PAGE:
The survival horror genre has always been a rather unique case when it comes to games. Typically, the most important part of any game to most people is the fun factor. While it is true that some more recent games have had a higher emphasis on cinematics and cutscenes, it can be argued that those are a different kind of fun to some people. While it is not necessarily true that games need to strive for being exclusively fun, they mostly need to try and evoke some type of emotion that makes the player want to continue.
The survival horror genre, however, is probably the only genre of game I am aware of that tries to intentionally make its gameplay stressful and chaotic for the purpose of an artistic statement. This can be either done to be “realistic” or, in the case of Five Nights at Freddy’s, it can be done in an attempt to give the player an adrenaline rush that makes them panic and lose control. In other words, it is trying to be scary; which it succeeds at doing. There are plenty that have argued that Five Nights At Freddy’s is not truly scary because it relies solely on jump scares and that it is rather simplistic in how it handles it. This is a statement that, to an extent, I both agree and disagree with.
Trigger Warning: Rape, violence, emotional abuse and manipulation, and various other manner of disturbing or gruesome depictions. Euphoria itself is practically one big trigger in and of itself. This game should NOT be played by any except by the most desensitized and depraved of hentai fans. By playing this game, you risk seeing some seriously scarring material that could cause severe psychological damage, and should NOT be played by anyone under 18, and even if you are above that age, proceed with EXTREME CAUTION!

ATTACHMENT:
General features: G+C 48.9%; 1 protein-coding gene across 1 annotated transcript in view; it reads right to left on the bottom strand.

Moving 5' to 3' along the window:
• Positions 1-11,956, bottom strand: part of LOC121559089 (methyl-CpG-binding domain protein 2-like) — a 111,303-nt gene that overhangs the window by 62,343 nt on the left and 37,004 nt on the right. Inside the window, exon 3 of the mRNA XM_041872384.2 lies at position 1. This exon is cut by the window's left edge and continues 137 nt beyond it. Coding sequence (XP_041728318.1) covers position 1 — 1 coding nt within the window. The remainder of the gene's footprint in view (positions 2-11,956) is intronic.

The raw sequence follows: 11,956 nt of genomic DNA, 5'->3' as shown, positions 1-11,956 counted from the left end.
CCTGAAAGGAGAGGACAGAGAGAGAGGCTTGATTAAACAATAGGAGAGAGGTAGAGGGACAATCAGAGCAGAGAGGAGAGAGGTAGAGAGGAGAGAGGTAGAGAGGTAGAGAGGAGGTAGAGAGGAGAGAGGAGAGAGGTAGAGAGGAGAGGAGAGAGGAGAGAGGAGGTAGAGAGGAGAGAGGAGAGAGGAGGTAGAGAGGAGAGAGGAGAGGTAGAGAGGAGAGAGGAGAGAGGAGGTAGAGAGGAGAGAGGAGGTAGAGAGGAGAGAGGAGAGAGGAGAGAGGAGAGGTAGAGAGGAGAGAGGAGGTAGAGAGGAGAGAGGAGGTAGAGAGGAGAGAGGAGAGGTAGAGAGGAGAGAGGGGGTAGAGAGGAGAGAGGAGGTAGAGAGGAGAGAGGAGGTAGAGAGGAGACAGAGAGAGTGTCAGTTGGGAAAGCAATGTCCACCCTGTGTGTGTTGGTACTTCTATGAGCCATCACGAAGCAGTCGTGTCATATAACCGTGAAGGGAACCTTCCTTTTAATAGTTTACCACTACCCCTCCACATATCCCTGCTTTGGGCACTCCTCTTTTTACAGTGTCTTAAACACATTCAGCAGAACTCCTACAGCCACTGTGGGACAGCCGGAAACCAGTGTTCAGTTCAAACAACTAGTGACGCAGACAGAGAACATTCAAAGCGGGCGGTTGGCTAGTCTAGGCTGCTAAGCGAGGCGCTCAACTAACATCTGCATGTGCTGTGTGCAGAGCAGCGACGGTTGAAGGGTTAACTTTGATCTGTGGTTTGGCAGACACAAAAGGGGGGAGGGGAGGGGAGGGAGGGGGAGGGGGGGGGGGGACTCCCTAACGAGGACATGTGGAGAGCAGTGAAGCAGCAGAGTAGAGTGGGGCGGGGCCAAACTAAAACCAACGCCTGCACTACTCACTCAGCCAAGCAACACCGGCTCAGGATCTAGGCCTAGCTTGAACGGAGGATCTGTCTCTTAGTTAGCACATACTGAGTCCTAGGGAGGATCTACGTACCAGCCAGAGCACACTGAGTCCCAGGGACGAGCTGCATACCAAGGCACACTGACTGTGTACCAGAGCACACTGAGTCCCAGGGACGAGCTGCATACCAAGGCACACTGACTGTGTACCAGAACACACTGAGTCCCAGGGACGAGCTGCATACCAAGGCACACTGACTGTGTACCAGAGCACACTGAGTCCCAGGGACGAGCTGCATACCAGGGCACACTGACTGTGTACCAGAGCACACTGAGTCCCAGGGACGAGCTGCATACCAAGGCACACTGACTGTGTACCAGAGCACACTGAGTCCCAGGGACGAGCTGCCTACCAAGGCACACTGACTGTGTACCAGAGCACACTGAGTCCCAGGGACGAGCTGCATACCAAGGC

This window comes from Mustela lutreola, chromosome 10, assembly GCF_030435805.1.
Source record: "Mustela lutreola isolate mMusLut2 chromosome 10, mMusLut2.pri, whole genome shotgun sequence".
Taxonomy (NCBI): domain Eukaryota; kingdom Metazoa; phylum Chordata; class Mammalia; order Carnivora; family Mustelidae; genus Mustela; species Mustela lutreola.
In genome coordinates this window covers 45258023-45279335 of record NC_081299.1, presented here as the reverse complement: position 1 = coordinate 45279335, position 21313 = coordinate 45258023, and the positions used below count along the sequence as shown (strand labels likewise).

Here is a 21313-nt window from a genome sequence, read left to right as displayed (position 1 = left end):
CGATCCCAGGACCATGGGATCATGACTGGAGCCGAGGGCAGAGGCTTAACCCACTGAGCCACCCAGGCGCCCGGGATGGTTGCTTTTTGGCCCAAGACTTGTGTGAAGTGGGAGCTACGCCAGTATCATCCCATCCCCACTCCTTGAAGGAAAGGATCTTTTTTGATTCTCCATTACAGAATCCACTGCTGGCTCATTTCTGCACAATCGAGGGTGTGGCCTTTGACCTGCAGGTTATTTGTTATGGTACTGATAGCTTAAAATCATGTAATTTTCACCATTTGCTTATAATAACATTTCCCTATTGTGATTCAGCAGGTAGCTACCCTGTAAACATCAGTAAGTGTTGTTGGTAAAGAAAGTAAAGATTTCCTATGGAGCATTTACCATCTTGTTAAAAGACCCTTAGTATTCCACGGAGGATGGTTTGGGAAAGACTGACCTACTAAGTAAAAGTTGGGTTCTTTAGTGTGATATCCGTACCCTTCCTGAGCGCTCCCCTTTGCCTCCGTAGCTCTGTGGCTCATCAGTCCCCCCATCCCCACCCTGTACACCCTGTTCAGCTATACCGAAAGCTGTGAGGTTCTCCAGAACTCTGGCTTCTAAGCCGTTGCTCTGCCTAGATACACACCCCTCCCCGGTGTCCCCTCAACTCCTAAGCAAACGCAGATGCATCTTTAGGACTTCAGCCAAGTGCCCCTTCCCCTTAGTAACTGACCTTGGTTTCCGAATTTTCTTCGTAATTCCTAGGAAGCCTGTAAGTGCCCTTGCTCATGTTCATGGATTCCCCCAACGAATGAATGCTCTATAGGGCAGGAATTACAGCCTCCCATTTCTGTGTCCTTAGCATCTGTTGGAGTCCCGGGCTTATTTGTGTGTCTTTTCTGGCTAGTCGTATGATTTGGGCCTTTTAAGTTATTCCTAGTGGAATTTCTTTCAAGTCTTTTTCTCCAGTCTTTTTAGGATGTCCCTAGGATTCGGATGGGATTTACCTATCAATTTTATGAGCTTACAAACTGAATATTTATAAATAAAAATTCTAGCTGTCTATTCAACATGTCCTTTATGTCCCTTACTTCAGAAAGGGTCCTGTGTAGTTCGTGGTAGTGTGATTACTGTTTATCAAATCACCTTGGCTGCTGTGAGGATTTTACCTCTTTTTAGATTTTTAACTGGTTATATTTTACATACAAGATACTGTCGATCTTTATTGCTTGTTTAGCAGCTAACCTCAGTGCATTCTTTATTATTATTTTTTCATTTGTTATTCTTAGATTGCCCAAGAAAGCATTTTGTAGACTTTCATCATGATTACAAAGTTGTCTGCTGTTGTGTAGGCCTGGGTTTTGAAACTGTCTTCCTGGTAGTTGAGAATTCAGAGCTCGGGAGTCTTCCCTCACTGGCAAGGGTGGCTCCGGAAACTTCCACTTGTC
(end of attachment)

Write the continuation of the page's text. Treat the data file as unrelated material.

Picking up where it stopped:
Euphoria was a game that almost leaves me at a literal loss for words. In a way, it may be one of, if not, the most impressive games I have ever played, and I can at least say that it is one of my favorites. At the same time, I don’t feel as though I can recommend it, at least not to most. The reason why my reviews are often so long winded is simply because I have used my writing as a way of communicating my feelings as thoroughly as possible. The point is to paint a clear picture of not only whatever I was reviewing was like on a surface level, but also on an emotional and spiritual level. My favorite works of art are always those that speak directly to the soul and that put artistic vision before everything else. Of course, they also need to be well made but that is pretty much a given.
Disclaimer: A majority of this review is going to focus on how Corpse Party Blood Drive works as a follow up to previous games in the series, as well as how it is as a finale. As such, there will be major spoilers for the first two Corpse Party games. However, there will be no major plot events revealed for Blood Drive itself, and anything else of similar nature will be kept to a minimum.
Corpse Party: Blood Drive had a lot riding on it for me. In my review of the original Corpse Party, I pretty much did nothing but praise the game up until the last few paragraphs where I talked about how the ending almost killed it for me. The reason the first game’s overly manipulative and forced downer ending had such an impact on me was because of how excellent the game’s writing and atmosphere was up to that point. Building up such amazing characters and writing, only to end on that note was practically a slap in the face to anyone who played the game, and it made the experience a lot less satisfying.